Digging up the last of our nature strip

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The last patch of grass in the nature strip alongside our house.
The last patch of grass in the nature strip alongside our house.

Soon after we moved into our house in Lewisham, we dug up a section of the nature strip, and planted citrus trees and herbs. While three of the citrus were immediately stolen, we continued to build up the strip in front of our door, until it was lush and vibrant.

A year ago, we pulled up another section of the nature strip, and native plantings quickly took over.

As it turns out, the local council would actually prefer us to pull up little sections of grass, rather than leave them squeezed in amongst other plantings. This makes life easier for the council staff who do the mowing, and helps to reduce the cost of maintaining the streets.

So with just one piece of grass left between the two sets of plantings, we sorted that out this last weekend.

Nothing but bare earth now!
Nothing but bare earth now!

The process of pulling out the grass is easier than it looks. The roots are shallow, so some mattock work lifts out chunks of grass. It’s then just a matter of digging through the soil to get out as many remnant grass roots as possible.

I then topped it up with some spare soil, and added a little native plant fertiliser.

I’ve been growing a number of native plants from cuttings, so these provided the start of what should become a thick bushy area. Plants include mint bushes (prostanthera), correas, dianellas, and a number of ground covers (including pigface). (We planted the grevillea six months ago.)

The start of what should become a thick and bushy strip of native plants.
The start of what should become a thick and bushy strip of native plants.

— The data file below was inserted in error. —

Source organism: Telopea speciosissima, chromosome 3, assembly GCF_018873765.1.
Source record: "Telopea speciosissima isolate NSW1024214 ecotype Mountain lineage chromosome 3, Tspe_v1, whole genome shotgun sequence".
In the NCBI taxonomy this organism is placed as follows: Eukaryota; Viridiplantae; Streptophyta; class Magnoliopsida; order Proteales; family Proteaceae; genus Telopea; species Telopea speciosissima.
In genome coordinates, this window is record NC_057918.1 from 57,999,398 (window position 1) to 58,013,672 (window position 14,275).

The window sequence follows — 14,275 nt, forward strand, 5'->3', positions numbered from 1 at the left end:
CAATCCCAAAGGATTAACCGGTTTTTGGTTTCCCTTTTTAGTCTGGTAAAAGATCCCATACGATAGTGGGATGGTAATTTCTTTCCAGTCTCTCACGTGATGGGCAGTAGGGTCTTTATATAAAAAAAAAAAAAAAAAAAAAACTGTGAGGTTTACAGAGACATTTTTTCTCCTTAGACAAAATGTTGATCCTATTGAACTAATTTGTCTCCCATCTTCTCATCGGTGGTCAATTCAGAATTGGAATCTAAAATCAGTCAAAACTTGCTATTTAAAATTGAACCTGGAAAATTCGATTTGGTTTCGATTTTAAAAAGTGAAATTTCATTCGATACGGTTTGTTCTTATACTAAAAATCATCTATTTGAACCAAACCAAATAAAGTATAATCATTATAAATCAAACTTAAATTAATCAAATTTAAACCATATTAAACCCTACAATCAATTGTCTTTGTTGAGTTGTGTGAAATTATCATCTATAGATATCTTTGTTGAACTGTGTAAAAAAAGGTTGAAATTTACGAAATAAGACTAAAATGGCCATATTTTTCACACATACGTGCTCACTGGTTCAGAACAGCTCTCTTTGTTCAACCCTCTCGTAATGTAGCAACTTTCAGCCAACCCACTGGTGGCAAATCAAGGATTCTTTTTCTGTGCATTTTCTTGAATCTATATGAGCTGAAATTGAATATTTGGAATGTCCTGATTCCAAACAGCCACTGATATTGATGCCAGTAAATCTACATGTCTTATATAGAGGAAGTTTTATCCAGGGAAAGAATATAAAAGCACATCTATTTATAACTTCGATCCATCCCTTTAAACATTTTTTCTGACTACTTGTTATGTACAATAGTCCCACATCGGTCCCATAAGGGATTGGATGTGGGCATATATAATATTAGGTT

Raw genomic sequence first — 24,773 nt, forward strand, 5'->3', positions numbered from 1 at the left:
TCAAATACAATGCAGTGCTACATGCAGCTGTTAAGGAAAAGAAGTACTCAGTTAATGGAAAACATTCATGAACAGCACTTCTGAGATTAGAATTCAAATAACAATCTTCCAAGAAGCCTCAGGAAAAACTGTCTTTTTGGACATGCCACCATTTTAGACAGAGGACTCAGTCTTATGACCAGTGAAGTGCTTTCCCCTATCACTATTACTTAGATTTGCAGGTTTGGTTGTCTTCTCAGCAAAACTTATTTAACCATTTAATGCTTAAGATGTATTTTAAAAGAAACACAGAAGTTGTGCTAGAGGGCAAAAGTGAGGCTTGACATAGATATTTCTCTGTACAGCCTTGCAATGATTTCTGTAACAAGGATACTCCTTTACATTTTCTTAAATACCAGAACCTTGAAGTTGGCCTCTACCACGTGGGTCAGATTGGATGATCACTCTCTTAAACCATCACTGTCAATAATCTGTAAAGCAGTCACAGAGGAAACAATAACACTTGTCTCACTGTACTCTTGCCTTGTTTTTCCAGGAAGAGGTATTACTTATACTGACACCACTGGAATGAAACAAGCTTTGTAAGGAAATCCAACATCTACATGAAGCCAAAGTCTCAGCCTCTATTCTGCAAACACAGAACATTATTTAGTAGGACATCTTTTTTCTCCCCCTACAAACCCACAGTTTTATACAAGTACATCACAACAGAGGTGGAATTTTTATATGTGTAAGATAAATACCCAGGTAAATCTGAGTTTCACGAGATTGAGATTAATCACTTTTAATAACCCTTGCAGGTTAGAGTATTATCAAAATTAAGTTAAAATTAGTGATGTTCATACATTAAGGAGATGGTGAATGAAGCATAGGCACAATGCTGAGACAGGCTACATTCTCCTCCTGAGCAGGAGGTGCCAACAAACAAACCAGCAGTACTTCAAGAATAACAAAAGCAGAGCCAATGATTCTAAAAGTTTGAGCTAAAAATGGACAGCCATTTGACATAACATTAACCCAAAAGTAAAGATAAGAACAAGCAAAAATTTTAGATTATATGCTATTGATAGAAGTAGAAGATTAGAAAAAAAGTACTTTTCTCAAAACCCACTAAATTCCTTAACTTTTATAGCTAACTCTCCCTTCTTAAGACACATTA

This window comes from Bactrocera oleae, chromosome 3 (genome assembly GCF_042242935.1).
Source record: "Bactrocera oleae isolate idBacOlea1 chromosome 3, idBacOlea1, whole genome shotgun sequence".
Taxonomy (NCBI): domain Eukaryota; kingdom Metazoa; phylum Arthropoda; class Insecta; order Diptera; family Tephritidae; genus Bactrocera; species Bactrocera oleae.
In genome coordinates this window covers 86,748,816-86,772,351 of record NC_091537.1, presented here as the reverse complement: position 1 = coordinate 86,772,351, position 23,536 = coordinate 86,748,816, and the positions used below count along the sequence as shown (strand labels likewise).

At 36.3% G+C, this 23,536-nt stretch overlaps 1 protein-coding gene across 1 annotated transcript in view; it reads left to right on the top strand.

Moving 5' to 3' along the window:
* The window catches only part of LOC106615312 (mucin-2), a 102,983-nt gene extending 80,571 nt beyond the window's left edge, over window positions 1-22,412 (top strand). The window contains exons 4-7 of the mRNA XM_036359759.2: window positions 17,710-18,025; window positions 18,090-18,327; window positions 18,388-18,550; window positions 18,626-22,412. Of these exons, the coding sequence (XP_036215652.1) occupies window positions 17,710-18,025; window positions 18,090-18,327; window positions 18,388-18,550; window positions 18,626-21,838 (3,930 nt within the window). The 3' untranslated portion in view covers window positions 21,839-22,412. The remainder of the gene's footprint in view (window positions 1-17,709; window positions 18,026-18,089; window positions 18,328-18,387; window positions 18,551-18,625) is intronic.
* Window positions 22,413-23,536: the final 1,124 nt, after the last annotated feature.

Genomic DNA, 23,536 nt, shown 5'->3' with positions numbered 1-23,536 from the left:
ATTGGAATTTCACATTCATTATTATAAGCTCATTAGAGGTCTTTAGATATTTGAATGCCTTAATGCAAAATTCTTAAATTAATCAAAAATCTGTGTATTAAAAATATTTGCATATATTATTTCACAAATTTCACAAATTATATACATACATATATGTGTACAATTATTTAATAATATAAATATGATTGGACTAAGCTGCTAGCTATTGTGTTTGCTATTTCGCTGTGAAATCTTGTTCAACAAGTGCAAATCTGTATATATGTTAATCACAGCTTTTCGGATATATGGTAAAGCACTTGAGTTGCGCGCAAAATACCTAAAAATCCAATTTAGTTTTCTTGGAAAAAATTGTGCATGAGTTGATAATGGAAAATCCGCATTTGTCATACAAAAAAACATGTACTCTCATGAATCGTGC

I collected some free mulch from the local council nursery, and the end result looks rather good I think. Over the next month I’ll finish off the plantings, and by then I’m expecting the seedlings to start putting on some serious growth.

Another piece of grass replaced by native plants, yay!

2 thoughts on “Digging up the last of our nature strip

    Ben Morton said:
    September 8, 2014 at 9:58 pm

    Hi, while I am sure you have the best of intentions (i.e. brightening up the street) you seem to have made some common mistakes. Is it possible to conduct a civilised conversation / debate electronically, let’s see:

    1. You have failed to realise that the strip of concrete that runs between your fence and the nature strip is a footpath. A piece of infrastructure for the most environmentally sound forms of transport: walking. Footpaths are designed for 2-way pedestrian traffic….

    2. Many of the plants you have planted narrow the footpath making 2-way traffic impossible. For example the plant jutting out from your fence in the background takes up half the footpath. (Aren’t you satisfied with the size of land you already own, and you feel you need to invade public land?)

    3. The bright green foliage plant in the nature strip opposite it (2. above) is narrowing the footpath.

    4. The Grevillea you have planted: how wide will it be when it matures? (Many gardeners fail to think of the future.)

    I am a mild-mannered, well-educated, professional person but I am a different kind of “Guerilla Gardener”: whenever I meet a plant in my way I get rid of it, permanently. I don’t steal it to re-plant it in my own garden. I guess you call it “Reclaiming The Footpaths”. The majority of property owners aren’t pedestrians and have no interest in keeping the footpath clear of vegetation; some even mistakenly think they own the land between their front fence and the footpath. They put out posters calling me every name under the sun and demand I stop interfering with their plants, shrubs or trees. The way I see it is, if THEIR plant gets in MY way then it becomes MY plant. You wouldn’t plant something that interferes with road traffic so why do it to pedestrians?


      James responded:
      October 7, 2014 at 8:43 am

      Yes! The nasturtiums and borage were taking over the footpath, so we’ve hacked all that back.

      As for the rest, I’d encourage you to drop by to have a look yourself. The plantings have all been done with longer-term size in mind, and they won’t be any more of a hindrance that the lilly pillies planted by the council, etc.

      We get a lot of great comments from people walking by, and I mean a lot. No negative comments so far, so we think we’re on the right track.

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